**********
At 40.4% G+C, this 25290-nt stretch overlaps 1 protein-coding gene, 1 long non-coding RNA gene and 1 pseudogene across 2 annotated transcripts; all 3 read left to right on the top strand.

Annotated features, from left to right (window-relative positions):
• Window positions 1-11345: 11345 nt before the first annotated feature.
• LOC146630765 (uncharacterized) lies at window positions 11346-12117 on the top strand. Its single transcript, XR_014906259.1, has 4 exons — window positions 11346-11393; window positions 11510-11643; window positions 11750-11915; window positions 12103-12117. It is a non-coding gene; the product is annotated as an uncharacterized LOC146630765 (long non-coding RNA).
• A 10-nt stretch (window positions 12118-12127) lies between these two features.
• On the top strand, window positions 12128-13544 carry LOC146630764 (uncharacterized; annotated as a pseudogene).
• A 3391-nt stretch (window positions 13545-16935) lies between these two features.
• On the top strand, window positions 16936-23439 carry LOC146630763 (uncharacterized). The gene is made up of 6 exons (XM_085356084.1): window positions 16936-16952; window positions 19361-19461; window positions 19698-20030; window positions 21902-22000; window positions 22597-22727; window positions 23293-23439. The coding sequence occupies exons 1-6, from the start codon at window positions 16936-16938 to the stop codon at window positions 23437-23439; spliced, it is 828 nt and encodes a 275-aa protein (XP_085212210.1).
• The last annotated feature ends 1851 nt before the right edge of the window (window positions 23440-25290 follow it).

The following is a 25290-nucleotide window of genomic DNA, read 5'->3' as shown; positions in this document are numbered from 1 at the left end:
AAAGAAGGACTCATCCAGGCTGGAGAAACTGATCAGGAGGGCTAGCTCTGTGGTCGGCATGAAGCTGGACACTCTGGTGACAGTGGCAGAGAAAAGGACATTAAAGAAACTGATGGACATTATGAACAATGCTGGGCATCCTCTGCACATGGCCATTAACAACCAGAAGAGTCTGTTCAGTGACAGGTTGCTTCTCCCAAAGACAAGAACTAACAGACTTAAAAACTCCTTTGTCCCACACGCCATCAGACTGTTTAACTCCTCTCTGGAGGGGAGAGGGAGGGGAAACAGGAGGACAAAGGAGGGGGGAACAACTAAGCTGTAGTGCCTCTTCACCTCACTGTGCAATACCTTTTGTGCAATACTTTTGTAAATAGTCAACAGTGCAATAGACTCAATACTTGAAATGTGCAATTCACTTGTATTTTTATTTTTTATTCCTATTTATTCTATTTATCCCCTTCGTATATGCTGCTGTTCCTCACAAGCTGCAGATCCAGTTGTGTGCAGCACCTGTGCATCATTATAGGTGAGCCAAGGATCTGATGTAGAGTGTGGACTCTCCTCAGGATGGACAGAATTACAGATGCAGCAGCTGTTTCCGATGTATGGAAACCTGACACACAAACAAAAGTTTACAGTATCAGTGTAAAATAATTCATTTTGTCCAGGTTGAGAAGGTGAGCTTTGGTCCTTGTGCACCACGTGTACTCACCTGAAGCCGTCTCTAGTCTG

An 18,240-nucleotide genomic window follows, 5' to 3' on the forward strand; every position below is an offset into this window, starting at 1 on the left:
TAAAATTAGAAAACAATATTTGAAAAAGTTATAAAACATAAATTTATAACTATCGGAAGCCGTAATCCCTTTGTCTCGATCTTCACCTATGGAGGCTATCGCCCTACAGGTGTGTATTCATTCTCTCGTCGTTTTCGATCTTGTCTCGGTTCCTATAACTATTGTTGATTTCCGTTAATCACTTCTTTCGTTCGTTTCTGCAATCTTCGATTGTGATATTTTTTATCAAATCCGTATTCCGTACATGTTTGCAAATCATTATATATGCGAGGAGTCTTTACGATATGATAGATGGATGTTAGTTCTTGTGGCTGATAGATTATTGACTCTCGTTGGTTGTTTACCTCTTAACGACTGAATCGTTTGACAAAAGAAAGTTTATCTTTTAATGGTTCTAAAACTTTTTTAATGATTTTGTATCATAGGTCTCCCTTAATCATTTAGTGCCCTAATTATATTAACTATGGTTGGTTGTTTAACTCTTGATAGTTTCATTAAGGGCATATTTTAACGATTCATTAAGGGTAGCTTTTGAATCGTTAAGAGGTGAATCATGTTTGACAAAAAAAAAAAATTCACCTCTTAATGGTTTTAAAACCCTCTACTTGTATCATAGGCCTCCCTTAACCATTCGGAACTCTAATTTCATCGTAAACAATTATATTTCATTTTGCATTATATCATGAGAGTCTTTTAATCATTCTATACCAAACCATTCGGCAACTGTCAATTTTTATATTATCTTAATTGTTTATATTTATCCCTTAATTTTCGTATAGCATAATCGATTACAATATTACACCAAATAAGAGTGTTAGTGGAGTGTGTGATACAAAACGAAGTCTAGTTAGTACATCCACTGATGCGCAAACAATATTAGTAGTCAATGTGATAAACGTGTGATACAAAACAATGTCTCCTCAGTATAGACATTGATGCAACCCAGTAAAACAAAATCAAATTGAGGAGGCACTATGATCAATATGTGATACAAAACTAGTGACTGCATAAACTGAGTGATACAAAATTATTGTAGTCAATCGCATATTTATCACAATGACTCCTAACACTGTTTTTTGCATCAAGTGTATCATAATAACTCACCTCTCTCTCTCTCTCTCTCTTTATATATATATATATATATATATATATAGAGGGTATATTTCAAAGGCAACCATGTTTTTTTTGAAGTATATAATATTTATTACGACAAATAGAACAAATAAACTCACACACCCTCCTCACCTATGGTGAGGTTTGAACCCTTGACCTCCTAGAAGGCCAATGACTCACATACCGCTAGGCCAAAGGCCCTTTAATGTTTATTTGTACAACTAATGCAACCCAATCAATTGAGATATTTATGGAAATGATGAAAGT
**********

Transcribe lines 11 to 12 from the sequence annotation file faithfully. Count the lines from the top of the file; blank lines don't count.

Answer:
AAAGAAGGACTCATCCAGGCTGGAGAAACTGATCAGGAGGGCTAGCTCTGTGGTCGGCATGAAGCTGGACACTCTGGTGACAGTGGCAGAGAAAAGGACATTAAAGAAACTGATGGACATTATGAACAATGCTGGGCATCCTCTGCACATGGCCATTAACAACCAGAAGAGTCTGTTCAGTGACAGGTTGCTTCTCCCAAAGACAAGAACTAACAGACTTAAAAACTCCTTTGTCCCACACGCCATCAGACTGTTTAACTCCTCTCTGGAGGGGAGAGGGAGGGGAAACAGGAGGACAAAGGAGGGGGGAACAACTAAGCTGTAGTGCCTCTTCACCTCACTGTGCAATACCTTTTGTGCAATACTTTTGTAAATAGTCAACAGTGCAATAGACTCAATACTTGAAATGTGCAATTCACTTGTATTTTTATTTTTTATTCCTATTTATTCTATTTATCCCCTTCGTATATGCTGCTGTTCCTCACAAGCTGCAGATCCAGTTGTGTGCAGCACCTGTGCATCATTATAGGTGAGCCAAGGATCTGATGTAGAGTGTGGACTCTCCTCAGGATGGACAGAATTACAGATGCAGCAGCTGTTTCCGATGTATGGAAACCTGACACACAAACAAAAGTTTACAGTATCAGTGTAAAATAATTCATTTTGTCCAGGTTGAGAAGGTGAGCTTTGGTCCTTGTGCACCACGTGTACTCACCTGAAGCCGTCTCTAGTCTG

An 18,240-nucleotide genomic window follows, 5' to 3' on the forward strand; every position below is an offset into this window, starting at 1 on the left: